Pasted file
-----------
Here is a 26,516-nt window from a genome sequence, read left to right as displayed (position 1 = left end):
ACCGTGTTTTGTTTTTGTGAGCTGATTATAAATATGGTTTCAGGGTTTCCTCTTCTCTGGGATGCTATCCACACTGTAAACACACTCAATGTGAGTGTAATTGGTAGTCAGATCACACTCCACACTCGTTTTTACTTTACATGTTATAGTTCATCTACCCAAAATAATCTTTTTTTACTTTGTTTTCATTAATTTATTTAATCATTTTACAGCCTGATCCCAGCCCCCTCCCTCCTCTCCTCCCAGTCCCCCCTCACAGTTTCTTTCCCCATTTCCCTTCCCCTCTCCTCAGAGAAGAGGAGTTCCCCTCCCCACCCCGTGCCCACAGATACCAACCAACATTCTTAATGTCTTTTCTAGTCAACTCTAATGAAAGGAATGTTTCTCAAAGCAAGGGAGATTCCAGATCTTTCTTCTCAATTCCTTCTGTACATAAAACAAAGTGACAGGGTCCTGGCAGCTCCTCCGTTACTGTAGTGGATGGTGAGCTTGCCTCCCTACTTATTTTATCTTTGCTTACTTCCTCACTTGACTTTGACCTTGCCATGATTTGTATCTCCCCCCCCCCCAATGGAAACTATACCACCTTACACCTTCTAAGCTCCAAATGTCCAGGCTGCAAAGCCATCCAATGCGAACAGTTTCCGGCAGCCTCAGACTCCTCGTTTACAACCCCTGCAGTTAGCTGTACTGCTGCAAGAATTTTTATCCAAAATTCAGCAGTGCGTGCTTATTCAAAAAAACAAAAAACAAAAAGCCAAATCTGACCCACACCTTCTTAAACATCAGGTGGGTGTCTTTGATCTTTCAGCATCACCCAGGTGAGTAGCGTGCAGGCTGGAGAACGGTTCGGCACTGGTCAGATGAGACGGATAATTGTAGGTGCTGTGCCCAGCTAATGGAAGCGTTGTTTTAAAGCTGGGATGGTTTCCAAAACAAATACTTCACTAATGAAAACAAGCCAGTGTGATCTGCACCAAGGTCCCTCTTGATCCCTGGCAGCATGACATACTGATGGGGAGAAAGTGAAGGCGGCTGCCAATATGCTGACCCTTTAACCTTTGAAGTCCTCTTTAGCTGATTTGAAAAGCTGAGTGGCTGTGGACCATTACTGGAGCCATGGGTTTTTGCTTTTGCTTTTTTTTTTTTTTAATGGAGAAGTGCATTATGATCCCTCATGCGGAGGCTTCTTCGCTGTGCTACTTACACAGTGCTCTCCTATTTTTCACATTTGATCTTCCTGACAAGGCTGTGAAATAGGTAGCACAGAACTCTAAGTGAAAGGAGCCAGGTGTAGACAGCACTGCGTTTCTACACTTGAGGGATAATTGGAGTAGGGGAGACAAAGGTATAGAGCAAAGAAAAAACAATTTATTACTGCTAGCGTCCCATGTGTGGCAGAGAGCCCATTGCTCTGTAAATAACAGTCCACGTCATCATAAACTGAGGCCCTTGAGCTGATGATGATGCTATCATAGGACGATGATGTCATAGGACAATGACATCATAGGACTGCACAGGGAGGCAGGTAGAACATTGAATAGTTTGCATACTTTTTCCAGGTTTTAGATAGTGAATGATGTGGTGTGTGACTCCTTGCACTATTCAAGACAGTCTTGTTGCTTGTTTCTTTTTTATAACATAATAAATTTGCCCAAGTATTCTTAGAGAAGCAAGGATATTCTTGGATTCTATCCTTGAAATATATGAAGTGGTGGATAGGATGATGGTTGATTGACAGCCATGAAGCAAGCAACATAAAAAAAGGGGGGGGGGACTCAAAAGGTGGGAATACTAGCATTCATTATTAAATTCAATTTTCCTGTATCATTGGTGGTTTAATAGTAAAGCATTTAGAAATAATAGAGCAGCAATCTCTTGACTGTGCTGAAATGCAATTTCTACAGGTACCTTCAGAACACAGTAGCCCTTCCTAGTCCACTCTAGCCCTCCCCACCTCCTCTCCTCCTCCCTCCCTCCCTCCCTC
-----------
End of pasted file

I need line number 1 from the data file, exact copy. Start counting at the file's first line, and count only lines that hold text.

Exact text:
Here is a 26,516-nt window from a genome sequence, read left to right as displayed (position 1 = left end):